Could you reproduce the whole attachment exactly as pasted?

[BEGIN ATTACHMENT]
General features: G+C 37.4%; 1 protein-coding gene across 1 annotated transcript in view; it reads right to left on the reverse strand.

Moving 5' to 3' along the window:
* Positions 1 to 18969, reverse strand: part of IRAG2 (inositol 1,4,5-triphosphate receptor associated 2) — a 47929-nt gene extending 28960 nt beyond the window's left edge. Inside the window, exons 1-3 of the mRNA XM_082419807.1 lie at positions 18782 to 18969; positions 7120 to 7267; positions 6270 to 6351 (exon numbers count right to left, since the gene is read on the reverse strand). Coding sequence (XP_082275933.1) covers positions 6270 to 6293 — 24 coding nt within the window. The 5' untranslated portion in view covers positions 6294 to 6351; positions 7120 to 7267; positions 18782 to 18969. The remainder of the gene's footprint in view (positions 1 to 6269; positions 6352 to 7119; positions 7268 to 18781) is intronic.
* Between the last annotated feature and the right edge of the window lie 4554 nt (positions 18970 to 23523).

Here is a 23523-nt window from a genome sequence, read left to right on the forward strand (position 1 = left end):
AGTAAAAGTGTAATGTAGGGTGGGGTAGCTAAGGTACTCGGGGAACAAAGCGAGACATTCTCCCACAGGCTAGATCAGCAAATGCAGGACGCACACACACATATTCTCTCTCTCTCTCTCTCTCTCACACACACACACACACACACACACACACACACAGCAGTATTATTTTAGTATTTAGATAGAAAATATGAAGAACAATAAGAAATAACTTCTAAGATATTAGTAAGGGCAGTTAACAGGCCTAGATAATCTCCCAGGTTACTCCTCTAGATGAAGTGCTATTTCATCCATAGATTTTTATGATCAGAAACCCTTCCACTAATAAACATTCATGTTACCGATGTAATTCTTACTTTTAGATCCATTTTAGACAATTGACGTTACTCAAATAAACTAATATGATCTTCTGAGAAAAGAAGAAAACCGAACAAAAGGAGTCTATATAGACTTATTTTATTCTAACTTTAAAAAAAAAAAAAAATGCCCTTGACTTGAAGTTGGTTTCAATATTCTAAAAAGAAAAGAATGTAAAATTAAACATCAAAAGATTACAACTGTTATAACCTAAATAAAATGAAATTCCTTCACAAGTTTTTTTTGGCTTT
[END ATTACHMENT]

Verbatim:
General features: G+C 37.4%; 1 protein-coding gene across 1 annotated transcript in view; it reads right to left on the reverse strand.

Moving 5' to 3' along the window:
* Positions 1 to 18969, reverse strand: part of IRAG2 (inositol 1,4,5-triphosphate receptor associated 2) — a 47929-nt gene extending 28960 nt beyond the window's left edge. Inside the window, exons 1-3 of the mRNA XM_082419807.1 lie at positions 18782 to 18969; positions 7120 to 7267; positions 6270 to 6351 (exon numbers count right to left, since the gene is read on the reverse strand). Coding sequence (XP_082275933.1) covers positions 6270 to 6293 — 24 coding nt within the window. The 5' untranslated portion in view covers positions 6294 to 6351; positions 7120 to 7267; positions 18782 to 18969. The remainder of the gene's footprint in view (positions 1 to 6269; positions 6352 to 7119; positions 7268 to 18781) is intronic.
* Between the last annotated feature and the right edge of the window lie 4554 nt (positions 18970 to 23523).

Here is a 23523-nt window from a genome sequence, read left to right on the forward strand (position 1 = left end):
AGTAAAAGTGTAATGTAGGGTGGGGTAGCTAAGGTACTCGGGGAACAAAGCGAGACATTCTCCCACAGGCTAGATCAGCAAATGCAGGACGCACACACACATATTCTCTCTCTCTCTCTCTCTCTCACACACACACACACACACACACACACACACACAGCAGTATTATTTTAGTATTTAGATAGAAAATATGAAGAACAATAAGAAATAACTTCTAAGATATTAGTAAGGGCAGTTAACAGGCCTAGATAATCTCCCAGGTTACTCCTCTAGATGAAGTGCTATTTCATCCATAGATTTTTATGATCAGAAACCCTTCCACTAATAAACATTCATGTTACCGATGTAATTCTTACTTTTAGATCCATTTTAGACAATTGACGTTACTCAAATAAACTAATATGATCTTCTGAGAAAAGAAGAAAACCGAACAAAAGGAGTCTATATAGACTTATTTTATTCTAACTTTAAAAAAAAAAAAAAATGCCCTTGACTTGAAGTTGGTTTCAATATTCTAAAAAGAAAAGAATGTAAAATTAAACATCAAAAGATTACAACTGTTATAACCTAAATAAAATGAAATTCCTTCACAAGTTTTTTTTGGCTTT